If you don’t already have an extensive background, broaden your involvement to diversify your skill set. Association experience can be very attractive, but if you’re an association political affairs director or communications director and your expertise is limited to one sector, it makes you a less desirable candidate. Move beyond your comfort zone by taking on responsibilities (perhaps even a volunteer role in a community organization) requiring you to learn a whole new way of thinking. Boards want CEOs who can move through the basic disciplines of management with a degree of confidence.

5. A motivator

Of course, all these new communication, strategic thinking, entrepreneurial, and management talents don’t really work well if you are not able to motivate the world to follow you. Boards like to see excitement and commitment—a real passion for what you are doing. This all translates into the motivation factor. Boards ask themselves, “Can this candidate get the board, the staff, the public excited about our issues?”

This is not to say that you have to be a fearless General Patton-style leader, but George Patton’s strengths included an absolute commitment to getting the job done. Like all great leaders, Patton had great passion that motivated others to follow. If you want to lead, if you are to be the CEO, you need to care—to have a passion for all aspects of the job. Although you cannot manufacture the kind of ardor that motivates devotion, you can stoke the flames of passion by reminding yourself precisely what it is about becoming a CEO that so inspires you. That passion, that enthusiasm, will become contagious and motivate others to listen to you, to work with you, to follow your lead.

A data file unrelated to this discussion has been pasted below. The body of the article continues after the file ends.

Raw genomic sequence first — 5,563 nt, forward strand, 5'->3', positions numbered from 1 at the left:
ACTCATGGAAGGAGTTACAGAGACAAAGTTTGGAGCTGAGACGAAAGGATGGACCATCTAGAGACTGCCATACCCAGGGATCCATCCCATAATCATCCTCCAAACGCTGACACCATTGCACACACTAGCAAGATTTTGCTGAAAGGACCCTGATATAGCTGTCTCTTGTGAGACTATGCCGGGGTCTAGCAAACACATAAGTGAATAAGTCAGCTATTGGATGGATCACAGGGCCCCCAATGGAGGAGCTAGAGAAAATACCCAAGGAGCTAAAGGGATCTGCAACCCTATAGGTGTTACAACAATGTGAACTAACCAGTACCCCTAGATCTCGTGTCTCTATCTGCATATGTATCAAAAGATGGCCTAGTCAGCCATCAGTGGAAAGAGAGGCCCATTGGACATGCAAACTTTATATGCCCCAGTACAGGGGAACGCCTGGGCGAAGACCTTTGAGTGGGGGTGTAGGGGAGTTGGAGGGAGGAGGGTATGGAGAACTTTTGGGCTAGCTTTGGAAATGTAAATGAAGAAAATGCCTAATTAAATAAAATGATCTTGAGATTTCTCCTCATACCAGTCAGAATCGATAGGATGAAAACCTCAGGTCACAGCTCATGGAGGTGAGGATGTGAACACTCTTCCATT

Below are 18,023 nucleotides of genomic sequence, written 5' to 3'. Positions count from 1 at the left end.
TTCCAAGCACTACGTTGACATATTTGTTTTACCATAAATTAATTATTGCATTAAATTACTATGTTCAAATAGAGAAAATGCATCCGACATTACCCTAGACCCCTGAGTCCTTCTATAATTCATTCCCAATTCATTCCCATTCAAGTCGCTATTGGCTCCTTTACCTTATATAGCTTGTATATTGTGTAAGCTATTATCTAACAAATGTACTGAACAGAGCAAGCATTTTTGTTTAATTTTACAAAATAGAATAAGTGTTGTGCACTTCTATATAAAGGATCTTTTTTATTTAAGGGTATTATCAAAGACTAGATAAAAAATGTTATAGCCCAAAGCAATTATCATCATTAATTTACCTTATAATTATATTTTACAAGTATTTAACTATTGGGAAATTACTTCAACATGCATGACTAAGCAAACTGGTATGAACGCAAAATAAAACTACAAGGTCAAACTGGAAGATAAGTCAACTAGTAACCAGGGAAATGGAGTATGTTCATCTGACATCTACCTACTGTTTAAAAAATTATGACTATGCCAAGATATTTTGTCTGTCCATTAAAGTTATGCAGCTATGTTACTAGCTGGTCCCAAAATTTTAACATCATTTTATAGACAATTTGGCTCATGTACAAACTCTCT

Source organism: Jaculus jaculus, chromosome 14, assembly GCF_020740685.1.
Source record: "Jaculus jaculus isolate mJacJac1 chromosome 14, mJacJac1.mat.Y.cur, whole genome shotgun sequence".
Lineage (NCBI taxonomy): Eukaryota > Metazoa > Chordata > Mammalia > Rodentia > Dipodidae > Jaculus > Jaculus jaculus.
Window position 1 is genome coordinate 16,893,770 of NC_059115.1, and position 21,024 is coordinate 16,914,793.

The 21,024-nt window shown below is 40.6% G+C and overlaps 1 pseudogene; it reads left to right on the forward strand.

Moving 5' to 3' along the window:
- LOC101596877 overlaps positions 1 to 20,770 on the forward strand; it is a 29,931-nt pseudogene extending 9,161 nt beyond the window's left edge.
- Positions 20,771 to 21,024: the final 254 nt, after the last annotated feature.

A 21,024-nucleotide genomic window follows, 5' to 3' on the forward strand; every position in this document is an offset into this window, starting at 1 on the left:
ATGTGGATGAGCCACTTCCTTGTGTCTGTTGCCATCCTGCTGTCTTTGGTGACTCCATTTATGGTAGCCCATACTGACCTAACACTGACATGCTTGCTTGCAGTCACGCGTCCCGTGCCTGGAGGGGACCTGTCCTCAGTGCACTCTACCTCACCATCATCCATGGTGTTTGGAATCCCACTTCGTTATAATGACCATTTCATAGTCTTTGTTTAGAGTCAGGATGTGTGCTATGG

To prepare yourself to be an association CEO—or a better CEO—assess your present strengths and experiences. Do they include most of these five attributes above? If not, start to build up those aspects of your experience and take your AE career to the next level.

Leonard Pfeiffer is a 25-year veteran in the executive search business and the founder of Leonard Pfeiffer & Company, (pfeiffercompany.com; 202/737-6327), a retained executive search firm that has recruited hundreds of CEOs and senior executives for organizations, including REALTOR® associations, nationwide.